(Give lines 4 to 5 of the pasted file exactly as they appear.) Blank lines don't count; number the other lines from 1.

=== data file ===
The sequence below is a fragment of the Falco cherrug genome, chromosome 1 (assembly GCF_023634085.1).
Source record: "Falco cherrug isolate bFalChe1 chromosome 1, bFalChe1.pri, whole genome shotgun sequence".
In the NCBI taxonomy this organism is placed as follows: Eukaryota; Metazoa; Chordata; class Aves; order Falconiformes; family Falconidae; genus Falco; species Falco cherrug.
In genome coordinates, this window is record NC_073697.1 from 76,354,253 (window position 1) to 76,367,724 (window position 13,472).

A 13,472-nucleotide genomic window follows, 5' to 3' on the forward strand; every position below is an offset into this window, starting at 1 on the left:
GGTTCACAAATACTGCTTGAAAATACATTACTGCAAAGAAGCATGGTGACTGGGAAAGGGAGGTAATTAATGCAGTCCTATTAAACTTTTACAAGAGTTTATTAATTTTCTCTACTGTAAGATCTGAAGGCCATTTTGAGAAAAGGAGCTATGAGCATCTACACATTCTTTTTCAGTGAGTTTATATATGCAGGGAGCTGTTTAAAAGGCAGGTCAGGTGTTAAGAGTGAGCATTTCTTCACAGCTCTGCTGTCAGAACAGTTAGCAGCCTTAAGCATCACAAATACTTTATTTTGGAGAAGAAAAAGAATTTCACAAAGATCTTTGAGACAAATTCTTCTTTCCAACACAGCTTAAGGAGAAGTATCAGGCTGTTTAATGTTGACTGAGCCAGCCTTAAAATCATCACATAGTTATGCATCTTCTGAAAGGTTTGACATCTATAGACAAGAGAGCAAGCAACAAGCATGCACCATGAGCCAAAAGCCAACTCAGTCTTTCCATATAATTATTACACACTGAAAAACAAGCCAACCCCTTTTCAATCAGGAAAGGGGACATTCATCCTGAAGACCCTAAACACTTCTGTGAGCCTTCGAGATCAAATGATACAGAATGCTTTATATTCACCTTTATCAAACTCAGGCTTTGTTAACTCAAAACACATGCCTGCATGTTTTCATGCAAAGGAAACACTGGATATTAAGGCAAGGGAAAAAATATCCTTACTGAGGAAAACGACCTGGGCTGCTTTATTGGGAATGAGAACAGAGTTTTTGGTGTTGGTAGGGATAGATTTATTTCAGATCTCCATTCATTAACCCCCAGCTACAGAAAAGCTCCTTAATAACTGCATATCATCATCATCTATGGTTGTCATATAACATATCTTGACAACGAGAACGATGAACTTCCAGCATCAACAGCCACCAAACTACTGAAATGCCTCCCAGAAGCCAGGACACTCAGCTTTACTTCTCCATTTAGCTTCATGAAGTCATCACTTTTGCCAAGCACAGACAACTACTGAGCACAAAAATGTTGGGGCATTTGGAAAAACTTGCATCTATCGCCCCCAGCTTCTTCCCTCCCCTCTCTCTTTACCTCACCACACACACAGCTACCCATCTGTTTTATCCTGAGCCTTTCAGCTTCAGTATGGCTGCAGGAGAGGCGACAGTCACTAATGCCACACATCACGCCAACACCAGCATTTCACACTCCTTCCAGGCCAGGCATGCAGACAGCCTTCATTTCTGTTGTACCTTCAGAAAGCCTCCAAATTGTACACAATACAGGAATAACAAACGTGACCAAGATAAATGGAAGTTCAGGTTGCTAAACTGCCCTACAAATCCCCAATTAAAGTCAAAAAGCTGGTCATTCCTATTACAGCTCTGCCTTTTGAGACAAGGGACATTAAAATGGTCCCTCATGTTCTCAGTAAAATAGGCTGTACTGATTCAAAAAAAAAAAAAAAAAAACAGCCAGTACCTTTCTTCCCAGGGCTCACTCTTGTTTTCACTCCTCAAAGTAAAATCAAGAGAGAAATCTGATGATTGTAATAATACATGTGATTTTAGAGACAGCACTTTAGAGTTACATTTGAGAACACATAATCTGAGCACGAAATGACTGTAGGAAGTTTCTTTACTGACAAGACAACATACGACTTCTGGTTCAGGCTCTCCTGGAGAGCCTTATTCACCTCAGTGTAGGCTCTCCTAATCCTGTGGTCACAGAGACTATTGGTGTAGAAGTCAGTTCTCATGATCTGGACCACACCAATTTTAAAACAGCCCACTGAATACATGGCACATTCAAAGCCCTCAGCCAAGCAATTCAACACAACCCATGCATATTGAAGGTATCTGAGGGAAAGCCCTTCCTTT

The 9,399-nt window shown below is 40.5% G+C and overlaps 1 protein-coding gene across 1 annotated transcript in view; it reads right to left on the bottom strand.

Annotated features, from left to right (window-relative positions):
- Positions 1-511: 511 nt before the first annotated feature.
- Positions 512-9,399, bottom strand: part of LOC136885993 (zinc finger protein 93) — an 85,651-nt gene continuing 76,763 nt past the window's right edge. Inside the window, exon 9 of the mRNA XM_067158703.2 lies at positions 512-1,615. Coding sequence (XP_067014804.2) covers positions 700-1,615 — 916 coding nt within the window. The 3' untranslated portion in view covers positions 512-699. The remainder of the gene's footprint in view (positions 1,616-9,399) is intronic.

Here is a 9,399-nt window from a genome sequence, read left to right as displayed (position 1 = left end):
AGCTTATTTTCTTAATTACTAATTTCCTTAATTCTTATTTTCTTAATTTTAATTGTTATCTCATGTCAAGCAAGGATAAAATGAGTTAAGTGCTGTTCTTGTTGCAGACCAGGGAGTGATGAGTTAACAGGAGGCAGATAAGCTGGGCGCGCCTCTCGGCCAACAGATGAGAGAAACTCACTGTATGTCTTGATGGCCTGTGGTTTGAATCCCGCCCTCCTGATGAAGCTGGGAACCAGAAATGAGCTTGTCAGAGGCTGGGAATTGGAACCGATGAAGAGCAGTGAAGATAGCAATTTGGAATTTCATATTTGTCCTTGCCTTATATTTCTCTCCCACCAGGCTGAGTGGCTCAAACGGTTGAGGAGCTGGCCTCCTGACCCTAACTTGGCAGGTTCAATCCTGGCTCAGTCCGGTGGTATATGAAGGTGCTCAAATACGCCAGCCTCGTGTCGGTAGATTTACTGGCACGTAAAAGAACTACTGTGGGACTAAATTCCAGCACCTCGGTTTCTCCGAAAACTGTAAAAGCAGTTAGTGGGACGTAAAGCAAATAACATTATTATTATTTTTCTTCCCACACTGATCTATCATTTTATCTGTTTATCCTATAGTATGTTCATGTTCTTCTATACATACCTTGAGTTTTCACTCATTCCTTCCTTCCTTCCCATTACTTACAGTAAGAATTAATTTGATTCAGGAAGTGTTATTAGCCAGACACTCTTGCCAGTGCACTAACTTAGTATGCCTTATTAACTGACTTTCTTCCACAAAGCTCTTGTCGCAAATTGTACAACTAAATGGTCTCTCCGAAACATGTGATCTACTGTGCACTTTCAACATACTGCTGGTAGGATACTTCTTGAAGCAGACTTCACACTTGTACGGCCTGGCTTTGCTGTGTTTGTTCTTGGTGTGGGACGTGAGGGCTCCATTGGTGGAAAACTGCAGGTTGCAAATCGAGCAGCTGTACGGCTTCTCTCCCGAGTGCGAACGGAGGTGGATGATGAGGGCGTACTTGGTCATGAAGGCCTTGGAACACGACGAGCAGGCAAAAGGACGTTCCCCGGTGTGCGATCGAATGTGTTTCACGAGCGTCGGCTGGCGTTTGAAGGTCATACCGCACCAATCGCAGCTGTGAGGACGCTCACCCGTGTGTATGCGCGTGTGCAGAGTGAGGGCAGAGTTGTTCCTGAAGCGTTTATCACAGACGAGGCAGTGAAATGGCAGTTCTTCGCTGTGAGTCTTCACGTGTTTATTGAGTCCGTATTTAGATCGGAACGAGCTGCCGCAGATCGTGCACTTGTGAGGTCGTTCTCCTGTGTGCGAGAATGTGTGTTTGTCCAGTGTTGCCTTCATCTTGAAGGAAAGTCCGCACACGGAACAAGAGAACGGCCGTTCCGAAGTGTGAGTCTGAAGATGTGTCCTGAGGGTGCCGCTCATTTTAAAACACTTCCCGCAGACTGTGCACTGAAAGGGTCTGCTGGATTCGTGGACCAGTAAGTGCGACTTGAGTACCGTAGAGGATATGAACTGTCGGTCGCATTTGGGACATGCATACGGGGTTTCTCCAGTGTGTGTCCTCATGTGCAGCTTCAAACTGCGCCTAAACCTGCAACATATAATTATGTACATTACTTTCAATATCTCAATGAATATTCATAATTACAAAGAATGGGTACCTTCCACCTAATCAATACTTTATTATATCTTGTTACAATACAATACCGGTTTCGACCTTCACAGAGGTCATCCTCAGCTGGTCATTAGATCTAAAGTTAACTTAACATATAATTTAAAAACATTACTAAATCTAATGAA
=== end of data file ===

In genome coordinates, this window is record NC_073697.1 from 76,354,253 (window position 1) to 76,367,724 (window position 13,472).

A 13,472-nucleotide genomic window follows, 5' to 3' on the forward strand; every position below is an offset into this window, starting at 1 on the left: